UNEA 5.2: The role of the informal recycling sector in a prospective international agreement on plastic pollution

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From 28 February – 2 March, the resumed fifth session of the United Nations Environment Assembly (UNEA-5.2) is taking place online and in Nairobi, Kenya. The overall theme of the resumed fifth session is “Strengthening actions for nature to achieve the Sustainable Development Goals”.

One of the major resolutions proposed for discussion and adoption at UNEA-5.2 under the cluster “Plastic Pollution” is a “Draft resolution on an internationally legally binding instrument on plastic pollution”.

IKHAPP strongly supports the establishment of legally binding instrument on plastic pollution.

In addition, we call for the role of the informal recycling sector in contributing to global plastic waste management to be duly recognized in such a prospective agreement. Towards this end, the first IKHAPP Policy Brief Important but ignored? The role of the informal recycling sector in a prospective international agreement on plastic pollution formulates seven recommendations ahead of the negotiations set to take place during UNEA 5.2. In it, we provide  several recommendations for the preparation of such an agreement.

A pdf version of the policy brief is available here.

Important but ignored?  The role of the informal recycling sector in a prospective international agreement on plastic pollution

In science and policy discussions around a possible future international agreement on plastic pollution at the United Nations Environment Assembly (UNEA-5.2), it is important that the role of the informal recycling sector in contributing to plastic waste management is duly recognized.

  • The informal recycling sector constitutes an essential link in the plastics value chain and has great potential to improve end-of-life management.
  • In developing and emerging economies, the sector significantly contributes to the recovery of plastics in strained municipal waste management systems.
  • Despite their skills, knowledge and extensive waste management networks, informal recycling workers remain under-recognised for their contribution in preventing plastic pollution.
  • Informal recycling workers and the sector should be duly recognized in the design, provisions and implementation of a prospective international agreement on plastic pollution.
  • The prospective agreement should address the full lifecycle of plastics and be a legally binding instrument to ensure targeted and measurable implementation, compliance and monitoring mechanisms.

Global plastic pollution as a pressing socio-environmental issue

The transboundary nature, scale and urgency of plastic pollution necessitates consideration of an international legally binding agreement that addresses the full lifecycle of plastics. Although knowledge and data gaps remain, the presence of leaked plastic waste and potentially harmful by-products (small particles, chemicals) has been documented across planetary spheres and geographies by the scientific community for more than a decade. The concerns revolve around multiple short- and long-term implications of plastic pollution on human and ecosystem health. At the current rate of plastic production and waste generation, mismanaged plastic waste is estimated to more than double by 2050[1].

Against the backdrop of mounting evidence and concern about the impacts of plastic pollution, the policy landscape is evolving rapidly. While multiple policies and regulations exist at the regional, national, and local levels[2],[3], the international governance of plastics remains fragmented and uneven, with too little policy coherence at the global level[4].  Effective governance of plastics is challenged by the diversity of sources of plastic pollution, the multiplicity of plastic materials and products, as well as by the range of uses, consumption patterns and end-of-life destinations. Stark differences in production, consumption and recycling rates also exist between and within developed and developing countries, which raise important questions of equity and distributive justice. Plastic pollution is a social-environmental issue that must thus be viewed as more than a mere technological or economic challenge.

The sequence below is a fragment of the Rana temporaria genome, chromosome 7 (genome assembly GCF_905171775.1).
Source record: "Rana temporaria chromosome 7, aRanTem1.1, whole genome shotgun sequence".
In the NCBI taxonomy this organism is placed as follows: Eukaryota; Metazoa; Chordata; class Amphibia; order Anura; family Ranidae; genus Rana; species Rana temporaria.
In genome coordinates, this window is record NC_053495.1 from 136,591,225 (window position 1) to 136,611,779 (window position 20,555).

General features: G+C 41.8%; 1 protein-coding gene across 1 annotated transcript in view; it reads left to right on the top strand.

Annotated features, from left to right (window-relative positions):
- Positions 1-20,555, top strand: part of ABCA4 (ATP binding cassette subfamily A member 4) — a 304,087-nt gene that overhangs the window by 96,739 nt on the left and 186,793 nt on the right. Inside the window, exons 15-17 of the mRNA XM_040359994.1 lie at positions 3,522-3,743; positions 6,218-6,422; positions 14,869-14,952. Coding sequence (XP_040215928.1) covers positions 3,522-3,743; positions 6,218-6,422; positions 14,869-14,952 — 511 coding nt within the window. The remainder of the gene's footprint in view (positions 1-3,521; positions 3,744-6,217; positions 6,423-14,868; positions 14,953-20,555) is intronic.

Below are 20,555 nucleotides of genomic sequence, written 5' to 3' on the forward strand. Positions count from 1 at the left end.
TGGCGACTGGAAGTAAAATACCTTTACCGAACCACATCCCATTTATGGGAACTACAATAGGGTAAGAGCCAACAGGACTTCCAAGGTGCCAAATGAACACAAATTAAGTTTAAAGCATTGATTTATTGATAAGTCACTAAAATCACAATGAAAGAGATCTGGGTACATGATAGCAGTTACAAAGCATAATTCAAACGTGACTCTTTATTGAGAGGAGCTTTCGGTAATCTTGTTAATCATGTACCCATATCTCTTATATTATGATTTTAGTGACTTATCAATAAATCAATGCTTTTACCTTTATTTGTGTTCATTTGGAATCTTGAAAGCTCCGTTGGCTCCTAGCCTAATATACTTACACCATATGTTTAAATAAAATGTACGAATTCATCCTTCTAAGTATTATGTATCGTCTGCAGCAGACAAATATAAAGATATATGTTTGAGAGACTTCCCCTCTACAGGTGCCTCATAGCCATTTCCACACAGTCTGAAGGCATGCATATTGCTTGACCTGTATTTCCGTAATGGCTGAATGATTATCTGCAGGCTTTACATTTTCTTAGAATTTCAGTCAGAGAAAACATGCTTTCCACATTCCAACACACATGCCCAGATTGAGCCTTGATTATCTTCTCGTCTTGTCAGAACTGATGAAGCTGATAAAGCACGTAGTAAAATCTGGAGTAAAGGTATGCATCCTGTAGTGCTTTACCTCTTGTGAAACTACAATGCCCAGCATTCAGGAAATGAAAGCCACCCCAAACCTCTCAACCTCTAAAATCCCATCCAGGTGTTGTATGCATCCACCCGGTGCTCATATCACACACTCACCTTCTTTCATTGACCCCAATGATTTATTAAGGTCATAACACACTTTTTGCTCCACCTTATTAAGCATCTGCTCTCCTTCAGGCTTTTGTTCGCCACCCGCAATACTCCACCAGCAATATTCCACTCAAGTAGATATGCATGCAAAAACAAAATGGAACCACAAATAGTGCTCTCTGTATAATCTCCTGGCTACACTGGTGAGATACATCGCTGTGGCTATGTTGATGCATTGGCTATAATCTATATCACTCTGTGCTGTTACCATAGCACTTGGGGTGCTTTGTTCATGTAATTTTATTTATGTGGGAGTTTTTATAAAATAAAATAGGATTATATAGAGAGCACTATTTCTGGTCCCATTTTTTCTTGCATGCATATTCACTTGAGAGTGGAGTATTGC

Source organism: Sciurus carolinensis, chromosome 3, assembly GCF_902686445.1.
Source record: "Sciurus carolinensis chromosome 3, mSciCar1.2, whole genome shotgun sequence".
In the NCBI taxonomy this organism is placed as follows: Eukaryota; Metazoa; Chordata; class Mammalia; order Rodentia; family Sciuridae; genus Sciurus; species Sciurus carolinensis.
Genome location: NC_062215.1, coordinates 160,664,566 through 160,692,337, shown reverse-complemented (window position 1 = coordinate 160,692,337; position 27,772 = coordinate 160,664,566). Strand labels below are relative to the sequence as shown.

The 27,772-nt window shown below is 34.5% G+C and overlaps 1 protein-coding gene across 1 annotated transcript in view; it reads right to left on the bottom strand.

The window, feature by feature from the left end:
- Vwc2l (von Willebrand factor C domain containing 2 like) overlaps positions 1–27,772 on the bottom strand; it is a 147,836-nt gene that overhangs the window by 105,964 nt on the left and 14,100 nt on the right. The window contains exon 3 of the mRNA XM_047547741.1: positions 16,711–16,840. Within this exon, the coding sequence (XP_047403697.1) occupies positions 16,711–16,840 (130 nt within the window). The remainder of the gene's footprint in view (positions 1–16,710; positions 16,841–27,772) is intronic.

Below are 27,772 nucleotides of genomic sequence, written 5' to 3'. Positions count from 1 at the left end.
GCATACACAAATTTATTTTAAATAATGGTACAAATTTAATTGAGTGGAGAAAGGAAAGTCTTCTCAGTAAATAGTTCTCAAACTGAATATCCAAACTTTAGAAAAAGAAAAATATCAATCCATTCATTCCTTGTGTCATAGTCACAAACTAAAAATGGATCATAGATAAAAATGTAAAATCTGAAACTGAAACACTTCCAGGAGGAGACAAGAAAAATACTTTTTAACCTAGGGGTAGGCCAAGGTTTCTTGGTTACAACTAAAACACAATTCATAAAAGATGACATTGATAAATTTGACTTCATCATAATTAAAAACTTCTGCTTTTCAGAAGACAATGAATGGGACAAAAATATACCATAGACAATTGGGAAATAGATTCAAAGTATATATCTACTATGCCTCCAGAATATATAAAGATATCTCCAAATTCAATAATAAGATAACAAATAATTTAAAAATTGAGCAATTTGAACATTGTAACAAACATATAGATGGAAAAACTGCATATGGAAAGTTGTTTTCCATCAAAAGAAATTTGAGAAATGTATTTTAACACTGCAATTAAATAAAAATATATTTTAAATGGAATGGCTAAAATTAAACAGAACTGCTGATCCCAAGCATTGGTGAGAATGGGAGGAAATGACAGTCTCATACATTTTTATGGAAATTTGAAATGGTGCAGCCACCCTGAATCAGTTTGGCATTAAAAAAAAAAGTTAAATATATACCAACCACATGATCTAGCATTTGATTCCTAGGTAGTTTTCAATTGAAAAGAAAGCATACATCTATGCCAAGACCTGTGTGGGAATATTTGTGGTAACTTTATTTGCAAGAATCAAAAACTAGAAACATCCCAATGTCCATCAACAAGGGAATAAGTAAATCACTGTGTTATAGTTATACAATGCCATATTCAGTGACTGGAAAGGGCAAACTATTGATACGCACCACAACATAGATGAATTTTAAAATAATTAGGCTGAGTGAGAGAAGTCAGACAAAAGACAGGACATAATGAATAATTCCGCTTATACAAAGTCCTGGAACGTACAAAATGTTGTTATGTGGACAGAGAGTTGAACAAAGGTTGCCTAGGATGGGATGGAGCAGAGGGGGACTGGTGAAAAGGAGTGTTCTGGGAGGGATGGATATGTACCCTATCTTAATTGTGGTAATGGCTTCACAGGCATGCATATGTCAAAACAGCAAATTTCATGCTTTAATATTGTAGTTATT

What is the informal recycling sector, and why is the sector important to tackle plastic pollution?

The informal recycling sector comprises all kinds of unregistered workers engaged in the collection, recovery, and recycling of waste. The sector is typically characterized by small-scale and unregulated recycling activities, providing a source of income for poor and marginalized workers. However, it is increasingly recognized as consisting of entrepreneurs and established micro-businesses that are highly skilled within their occupations[5]. An important contributor to the circular economy, the informal recycling sector involves at least 15 million people globally, responsible for an estimated 58% of the collected and recycled plastic waste[6],[7]. The sector also saves significant costs for strained municipalities, which tend to lack resources to establish and maintain comprehensive formal waste management systems. However, knowledge of the scale and waste-handling capacity of the informal recycling sector remains limited.  Data collection methodologies and efforts to include the sector have primarily considered waste pickers rather than holistically capturing the broader informal plastic recycling ecosystem.  Persistent data gaps make it difficult to assess the flows of plastic waste handled by the sector, thus further hampering its due recognition and inclusion in plastic waste management policies at the municipal level and beyond. On the other hand, facilitating the assessment of values in the informal sector’s recycling ecosystem may create opportunities, for instance to promote informal and formal sector integration or identify economic opportunities.